Shack-Hartmann wavefront sensor is widely used for the measurement of phase perturbations induced by turbulence.
Such a wavefront sensor relies on the measurement of the image displacements in the lenslet array focal
plane. Different algorithms can be used to estimate this displacement. This paper is dedicated to the analysis
and comparison of their performances. Special attention will be paid to correlation techniques which are well
suited to extended sources.
We propose analytical studies supported by simulation of various centroiding algorithms for Shack-Hartmann based wavefront sensor. We focused on the simple center of gravity as well as one of its optimization, the weighted center of gravity. Noise effects, as well as linearity issues and high flux bias induced by sub-aperture size and PSF structures are investigated. For each method, optimal parameters are defined in function of photon flux, readout noise, and turbulence level.
Adaptive optics enable large telescopes to provide diffraction limited images, but their corrected field is restrained by the angular decorrelation of the turbulent wave-fronts. However many scientific goals would benefit a wide and uniformly corrected field, even with a partial correction. Ground Layer Adaptive Optics systems are supposed to provide such a correction by compensating the lower part of the atmosphere only. Indeed this layer is in the same time highly turbulent and isoplanatic on a rather wide field. In such a system the wave-front analysis is a critical issue. Measuring the ground layer turbulence requires multi-object wave-front analysis. Two multi-object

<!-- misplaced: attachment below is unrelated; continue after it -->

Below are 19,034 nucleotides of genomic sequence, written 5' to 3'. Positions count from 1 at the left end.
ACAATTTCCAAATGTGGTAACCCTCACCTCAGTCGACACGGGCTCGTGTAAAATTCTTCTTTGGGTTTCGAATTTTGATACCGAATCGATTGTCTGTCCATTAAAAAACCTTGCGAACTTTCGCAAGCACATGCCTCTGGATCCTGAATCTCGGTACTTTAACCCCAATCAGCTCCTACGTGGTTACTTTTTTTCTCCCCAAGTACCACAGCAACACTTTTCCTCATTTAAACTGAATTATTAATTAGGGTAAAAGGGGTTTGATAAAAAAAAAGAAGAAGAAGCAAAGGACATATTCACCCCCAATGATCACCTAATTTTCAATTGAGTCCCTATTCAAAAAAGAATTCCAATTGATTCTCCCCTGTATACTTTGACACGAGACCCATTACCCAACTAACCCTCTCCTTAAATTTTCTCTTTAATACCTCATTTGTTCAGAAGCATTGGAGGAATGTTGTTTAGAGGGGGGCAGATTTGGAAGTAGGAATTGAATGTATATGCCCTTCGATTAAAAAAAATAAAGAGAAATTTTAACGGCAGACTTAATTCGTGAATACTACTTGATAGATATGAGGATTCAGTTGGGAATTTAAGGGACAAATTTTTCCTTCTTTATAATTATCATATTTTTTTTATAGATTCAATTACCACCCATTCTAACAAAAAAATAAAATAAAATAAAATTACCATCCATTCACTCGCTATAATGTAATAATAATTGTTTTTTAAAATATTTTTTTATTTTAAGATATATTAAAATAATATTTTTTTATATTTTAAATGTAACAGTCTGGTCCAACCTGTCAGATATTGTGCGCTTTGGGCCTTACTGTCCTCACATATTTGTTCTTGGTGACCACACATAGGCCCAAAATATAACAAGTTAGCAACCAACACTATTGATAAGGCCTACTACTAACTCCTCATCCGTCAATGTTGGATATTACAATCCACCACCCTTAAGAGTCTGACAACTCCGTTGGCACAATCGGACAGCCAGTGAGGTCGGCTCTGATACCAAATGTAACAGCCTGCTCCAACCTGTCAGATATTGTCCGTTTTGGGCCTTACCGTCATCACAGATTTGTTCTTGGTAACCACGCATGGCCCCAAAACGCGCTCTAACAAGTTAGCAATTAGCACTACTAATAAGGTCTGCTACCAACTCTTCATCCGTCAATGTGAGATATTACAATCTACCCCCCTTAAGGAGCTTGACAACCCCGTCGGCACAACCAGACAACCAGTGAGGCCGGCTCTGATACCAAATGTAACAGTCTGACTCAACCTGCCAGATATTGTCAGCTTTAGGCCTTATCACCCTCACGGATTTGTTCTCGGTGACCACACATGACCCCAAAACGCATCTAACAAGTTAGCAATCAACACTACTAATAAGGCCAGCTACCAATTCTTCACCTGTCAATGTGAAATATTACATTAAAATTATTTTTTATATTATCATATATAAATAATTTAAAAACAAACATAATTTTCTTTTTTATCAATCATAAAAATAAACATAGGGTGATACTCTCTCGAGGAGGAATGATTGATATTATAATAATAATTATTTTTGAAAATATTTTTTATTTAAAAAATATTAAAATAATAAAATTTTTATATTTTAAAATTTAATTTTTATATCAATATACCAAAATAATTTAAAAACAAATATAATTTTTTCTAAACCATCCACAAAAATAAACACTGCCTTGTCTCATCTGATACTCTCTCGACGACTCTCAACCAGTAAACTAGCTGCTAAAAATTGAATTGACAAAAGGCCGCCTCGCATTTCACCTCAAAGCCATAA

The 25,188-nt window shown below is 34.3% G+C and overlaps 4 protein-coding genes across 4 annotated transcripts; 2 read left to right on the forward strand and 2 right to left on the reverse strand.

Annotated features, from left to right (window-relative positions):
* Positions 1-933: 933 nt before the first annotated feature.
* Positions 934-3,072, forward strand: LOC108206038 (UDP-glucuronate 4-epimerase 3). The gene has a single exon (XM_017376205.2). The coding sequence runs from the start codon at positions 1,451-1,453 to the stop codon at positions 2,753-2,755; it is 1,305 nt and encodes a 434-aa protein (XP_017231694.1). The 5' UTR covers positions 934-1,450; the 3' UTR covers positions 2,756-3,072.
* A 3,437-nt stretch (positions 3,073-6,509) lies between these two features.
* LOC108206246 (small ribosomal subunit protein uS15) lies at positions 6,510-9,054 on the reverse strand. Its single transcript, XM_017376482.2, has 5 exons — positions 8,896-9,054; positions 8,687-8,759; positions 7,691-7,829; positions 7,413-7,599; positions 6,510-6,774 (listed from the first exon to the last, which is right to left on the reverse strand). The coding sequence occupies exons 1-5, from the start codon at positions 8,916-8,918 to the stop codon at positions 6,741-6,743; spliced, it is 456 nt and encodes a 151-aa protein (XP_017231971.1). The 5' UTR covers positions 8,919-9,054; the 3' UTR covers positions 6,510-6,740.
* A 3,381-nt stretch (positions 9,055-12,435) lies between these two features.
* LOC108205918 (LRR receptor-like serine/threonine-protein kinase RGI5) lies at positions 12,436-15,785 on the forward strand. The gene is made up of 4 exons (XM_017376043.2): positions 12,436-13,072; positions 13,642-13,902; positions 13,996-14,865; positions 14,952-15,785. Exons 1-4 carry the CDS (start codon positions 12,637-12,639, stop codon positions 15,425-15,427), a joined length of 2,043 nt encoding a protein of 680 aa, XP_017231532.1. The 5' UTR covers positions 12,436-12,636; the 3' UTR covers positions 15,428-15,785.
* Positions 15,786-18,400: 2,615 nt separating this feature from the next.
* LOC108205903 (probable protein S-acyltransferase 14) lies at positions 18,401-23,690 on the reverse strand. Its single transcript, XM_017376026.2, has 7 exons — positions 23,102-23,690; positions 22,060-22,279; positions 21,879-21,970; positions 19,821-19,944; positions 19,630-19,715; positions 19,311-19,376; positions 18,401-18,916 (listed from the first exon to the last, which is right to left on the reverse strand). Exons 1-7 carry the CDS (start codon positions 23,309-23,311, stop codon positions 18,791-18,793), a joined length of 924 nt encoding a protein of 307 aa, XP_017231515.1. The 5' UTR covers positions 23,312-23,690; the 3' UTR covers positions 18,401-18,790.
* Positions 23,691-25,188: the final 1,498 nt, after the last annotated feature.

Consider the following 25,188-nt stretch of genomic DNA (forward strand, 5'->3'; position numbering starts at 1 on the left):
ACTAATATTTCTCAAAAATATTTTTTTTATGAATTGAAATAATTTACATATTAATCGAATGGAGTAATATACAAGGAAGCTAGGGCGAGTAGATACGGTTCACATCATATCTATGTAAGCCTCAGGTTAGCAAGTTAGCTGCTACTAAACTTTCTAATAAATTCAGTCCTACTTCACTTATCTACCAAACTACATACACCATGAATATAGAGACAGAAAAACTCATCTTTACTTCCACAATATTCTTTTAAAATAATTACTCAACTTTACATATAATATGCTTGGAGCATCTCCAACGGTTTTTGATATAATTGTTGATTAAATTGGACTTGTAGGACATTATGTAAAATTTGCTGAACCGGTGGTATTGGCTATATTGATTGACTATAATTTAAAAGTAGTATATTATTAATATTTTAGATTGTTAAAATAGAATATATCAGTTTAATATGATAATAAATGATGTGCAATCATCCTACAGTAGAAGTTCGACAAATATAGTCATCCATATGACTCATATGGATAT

wave-front sensing concepts have been proposed so far, derived from multi
conjugate adaptive optics. They are the star oriented and the layer oriented approaches. A criterion for the analytical study of both concepts performance had been proposed in a previous presentation. First results on the behavior one can expect from one concept or the other had been given then. Here is presented a study
made by improving the analytical model and completing its results with the
ones of a numerical model which accounts for AO limitations that are uneasy
to insert in an analytical formalism. Results are presented that highlight the
advantages and drawbacks of each wave-front sensing concepts and the interest of optimizing them.
A end-to-end model of an Extreme Adaptive Optics system developed is the framework of the project VLT-PF is presented. The different components are exposed with their specificities. Several AO and XAO issues are discussed like scintillation, vibration and calibration effects among others. A full simulation of an XAO system coupled to a coronagraph and designed to detect faint companion in the vicinity of a bright star is shown.
Optimization of a Shack-Hartmann based WFS is proposed for XAO systems. Both aliasing effects and noise propagation issues is investigated in order to optimize the WFS device. In particular a new estimator of the spot position is proposed and characterized both analytically and using end-to-end simulations. Analytical expressions of the slope measurement errors is derived and the gain brought by our new Weighted Center of Gravity estimator is quantified.
Here are presented the basis of an analytical development whose purpose is to give arguments for the evaluation of wavefront sensing concepts for Ground Layer Adaptive Optics. Simple hypothesis make possible the derivation of analytical expressions for the phase measurement error and reveal consequent differences between Star Oriented and Layer Oriented concepts. Influence of key parameters such as guide star statistics or strength of the turbulence in altitude are then studied. In the Layer Oriented case, necessity of reducing the guide stars flux dispersion to achieve a uniform correction in the field of interest is demonstrated.